On Tuesday, September 11th, Grosvenor Americas, with guest speakers from McKinsey, hosted a ‘Silver cities’ event in Washington, DC to discuss one of the biggest megatrends changing the world today. Over 110 clients, partners, council members, thought leaders, and research professionals attended the cocktail and conversation event focused on the multitude of impacts population ageing will have on our cities.
In his opening remarks, Grosvenor’s Research Director, Brian Biggs, explained to guests that “by 2020, the 60+s will be larger than most other age groups, and that is historically unprecedented”. He highlighted the need for city planners to consider the reduced mobility of this group and other challenges that come with ageing. Biggs also noted that 90% of older citizens want to ‘age in place’ in the communities they grew up in which “creates a blockage in the middle section” of the housing market, with under-occupied homes and empty bedrooms leading to reduced residential supply.
McKinsey Partner John Means observed that about 45% of seniors are cost burdened – meaning they pay 35% of their monthly income in rent – but may not want to leave their homes. For this demographic, utilizing services such as Airbnb could assist from both an affordability and loneliness standpoint. Means also underscored the need to engage with new technology such as autonomy, tele-medicine and delivery, opining that “this may be the first generation that has lifelong mobility” due to transportation systems such as Lyft and Uber. Means went on to explain the need to focus on community connectivity for seniors to lower the risk of isolation, saying “we need to think about the sharing economy, design of space for multiple seniors to live together, or design common space in our developments and communities so that seniors can engage together.”
Jaana Remes, Partner at McKinsey Global Institute referenced the “rapid increase in income and consumption inequality amongst the elderly” creating very different groups among the elderly. Communities need to think about how best to serve those different niches and meet their needs. Commenting on the lack of accessibility for people with limited mobility in today’s existing homes, Remes pointed out that a number of cities around the country have started to introduce accessibility ordinances in new developments.
Biggs highlighted a theory on declining interest rates: “as baby boomers work they accumulate retirement assets and there are so many that are buying up savings to fund their retirement, this puts downward pressure on interest rates and real estate cap rates. As the baby boomers retire, they start to liquidate their retirement portfolio; they are going to be releasing some of these assets back into the market, and they will be increasing the supply which [according to the theory] will push rates up.”
A key area of discussion concerned the ageing workforce and the need for employers to structure office environments to capitalize on the unique skillset of older workers. According to Biggs “[older workers] have better semantic and implicit memory, they can draw on their cumulative experiences built over a lifetime, they have connections, and can solve problems. And they have improved language and speech capacity meaning that they can communicate ideas much more effectively.” Remes remarked that companies could create more mentoring roles that are tailored for people who would not be physically able to do the work of a 25 year old.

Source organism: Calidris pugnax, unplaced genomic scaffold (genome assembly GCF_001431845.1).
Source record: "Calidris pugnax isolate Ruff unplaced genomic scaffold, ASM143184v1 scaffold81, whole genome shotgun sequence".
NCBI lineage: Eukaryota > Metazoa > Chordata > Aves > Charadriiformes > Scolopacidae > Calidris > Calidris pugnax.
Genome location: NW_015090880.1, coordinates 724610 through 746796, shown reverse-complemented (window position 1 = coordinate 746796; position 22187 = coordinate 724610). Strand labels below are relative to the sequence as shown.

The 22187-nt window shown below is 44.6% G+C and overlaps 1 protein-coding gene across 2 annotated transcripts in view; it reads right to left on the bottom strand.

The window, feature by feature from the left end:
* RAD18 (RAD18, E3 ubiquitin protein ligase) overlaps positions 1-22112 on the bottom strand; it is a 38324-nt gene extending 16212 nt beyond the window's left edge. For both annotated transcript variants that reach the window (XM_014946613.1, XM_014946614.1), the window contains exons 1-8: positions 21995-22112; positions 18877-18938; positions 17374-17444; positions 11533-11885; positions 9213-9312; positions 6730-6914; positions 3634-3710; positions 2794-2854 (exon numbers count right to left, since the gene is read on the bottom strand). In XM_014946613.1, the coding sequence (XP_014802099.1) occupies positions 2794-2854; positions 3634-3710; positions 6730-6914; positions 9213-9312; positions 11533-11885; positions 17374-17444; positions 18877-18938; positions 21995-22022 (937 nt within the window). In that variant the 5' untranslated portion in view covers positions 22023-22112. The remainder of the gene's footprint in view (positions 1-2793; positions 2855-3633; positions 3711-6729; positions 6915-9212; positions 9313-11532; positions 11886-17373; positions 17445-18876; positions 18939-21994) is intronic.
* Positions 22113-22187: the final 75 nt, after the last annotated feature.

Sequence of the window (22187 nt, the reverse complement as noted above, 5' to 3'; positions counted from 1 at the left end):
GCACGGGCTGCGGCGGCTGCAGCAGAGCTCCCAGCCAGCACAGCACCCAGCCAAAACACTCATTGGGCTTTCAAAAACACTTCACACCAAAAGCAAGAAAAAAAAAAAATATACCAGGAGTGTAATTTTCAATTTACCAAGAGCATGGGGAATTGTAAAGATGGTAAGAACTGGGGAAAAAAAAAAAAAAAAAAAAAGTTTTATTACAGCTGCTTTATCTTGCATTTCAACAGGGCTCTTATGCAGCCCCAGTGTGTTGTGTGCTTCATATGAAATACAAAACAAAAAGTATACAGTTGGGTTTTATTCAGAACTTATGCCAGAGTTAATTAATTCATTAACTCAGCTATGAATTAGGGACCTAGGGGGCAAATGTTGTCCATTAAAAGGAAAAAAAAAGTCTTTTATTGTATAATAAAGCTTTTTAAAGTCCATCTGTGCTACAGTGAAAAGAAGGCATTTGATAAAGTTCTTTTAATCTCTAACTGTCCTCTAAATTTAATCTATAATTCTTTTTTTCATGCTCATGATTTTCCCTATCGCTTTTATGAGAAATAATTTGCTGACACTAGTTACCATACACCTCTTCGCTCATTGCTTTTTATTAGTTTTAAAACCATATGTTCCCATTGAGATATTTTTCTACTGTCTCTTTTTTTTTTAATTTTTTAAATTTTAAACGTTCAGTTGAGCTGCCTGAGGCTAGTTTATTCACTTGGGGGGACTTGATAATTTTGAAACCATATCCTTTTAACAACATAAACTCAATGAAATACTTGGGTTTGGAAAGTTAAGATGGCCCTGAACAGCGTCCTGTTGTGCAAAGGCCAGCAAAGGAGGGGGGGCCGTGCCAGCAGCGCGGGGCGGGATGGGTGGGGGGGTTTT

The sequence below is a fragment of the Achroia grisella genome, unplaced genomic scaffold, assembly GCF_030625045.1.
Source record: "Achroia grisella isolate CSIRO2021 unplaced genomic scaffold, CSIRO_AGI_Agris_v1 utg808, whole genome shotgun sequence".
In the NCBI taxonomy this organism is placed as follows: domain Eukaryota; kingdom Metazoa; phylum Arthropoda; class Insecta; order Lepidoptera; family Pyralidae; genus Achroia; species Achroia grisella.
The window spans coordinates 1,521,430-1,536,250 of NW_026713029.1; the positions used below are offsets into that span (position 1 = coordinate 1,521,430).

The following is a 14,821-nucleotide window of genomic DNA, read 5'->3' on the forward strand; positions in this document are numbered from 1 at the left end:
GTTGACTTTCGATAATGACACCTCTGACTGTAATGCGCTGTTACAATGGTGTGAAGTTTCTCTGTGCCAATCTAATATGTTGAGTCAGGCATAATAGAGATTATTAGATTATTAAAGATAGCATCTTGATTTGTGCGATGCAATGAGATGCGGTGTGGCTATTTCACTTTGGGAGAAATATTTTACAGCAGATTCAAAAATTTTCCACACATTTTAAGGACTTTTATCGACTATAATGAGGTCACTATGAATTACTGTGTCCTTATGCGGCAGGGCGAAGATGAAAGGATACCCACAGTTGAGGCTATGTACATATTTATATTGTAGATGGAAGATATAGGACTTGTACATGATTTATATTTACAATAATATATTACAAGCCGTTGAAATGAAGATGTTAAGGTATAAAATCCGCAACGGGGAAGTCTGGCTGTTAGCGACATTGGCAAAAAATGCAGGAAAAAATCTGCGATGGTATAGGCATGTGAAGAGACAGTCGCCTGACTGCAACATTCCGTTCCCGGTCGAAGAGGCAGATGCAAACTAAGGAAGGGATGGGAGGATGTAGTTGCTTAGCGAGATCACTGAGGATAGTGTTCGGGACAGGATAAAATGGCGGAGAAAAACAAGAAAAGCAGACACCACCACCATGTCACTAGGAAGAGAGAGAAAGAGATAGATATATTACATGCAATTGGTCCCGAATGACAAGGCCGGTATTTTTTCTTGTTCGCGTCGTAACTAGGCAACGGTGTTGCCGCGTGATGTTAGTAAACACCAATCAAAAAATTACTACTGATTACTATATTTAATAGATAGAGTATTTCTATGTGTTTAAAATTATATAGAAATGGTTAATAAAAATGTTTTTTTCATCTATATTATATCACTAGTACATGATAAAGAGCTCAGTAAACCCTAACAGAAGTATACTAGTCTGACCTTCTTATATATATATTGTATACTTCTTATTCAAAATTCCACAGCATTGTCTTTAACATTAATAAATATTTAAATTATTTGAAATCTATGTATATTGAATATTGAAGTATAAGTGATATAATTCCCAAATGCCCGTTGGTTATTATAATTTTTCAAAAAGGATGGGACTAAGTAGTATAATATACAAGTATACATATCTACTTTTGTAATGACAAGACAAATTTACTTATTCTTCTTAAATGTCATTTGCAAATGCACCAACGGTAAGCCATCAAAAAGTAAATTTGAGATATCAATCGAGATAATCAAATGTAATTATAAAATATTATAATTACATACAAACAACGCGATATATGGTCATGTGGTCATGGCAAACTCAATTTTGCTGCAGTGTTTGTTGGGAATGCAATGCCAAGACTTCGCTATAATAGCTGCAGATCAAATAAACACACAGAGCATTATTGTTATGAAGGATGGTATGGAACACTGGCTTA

Our panelists agreed that there needs to be more inclusive and affordable housing for seniors. If there were more product available that addresses the needs of the 65+ age range, then these individuals might be willing to move out of their single family home, thus releasing it back into the housing stock and making it more affordable for young families and first-time buyers.
In closing the discussion, education was raised as a key factor in ensuring that actionable changes will occur to better serve the ageing population. “We should educate the technology community on this topic and make smart cities smart for elderly citizens…there is a lot we can do with technology if we stop thinking about millennials as the main target group,” said Remes. Biggs concluded by reiterating the need for education on the ageing community’s requirements, emphasizing that “we need a strong educational push and developers will see market opportunity to develop product for this age demographic”.
Our intent for Grosvenor’s speaker series events is to facilitate discussion around pressing urban challenges and opportunities. Our ‘Silver cities’ event encouraged a lively dialogue on property and planning in an era of demographic change, bringing together relevant stakeholders who can work together to develop and implement solutions.
Please see below for a video from the event.
For more information, please contact Jordan Prior, Director of Project Marketing, Grosvenor Americas, at Jordan.Prior@Grosvenor.com or +1 604 640 3504.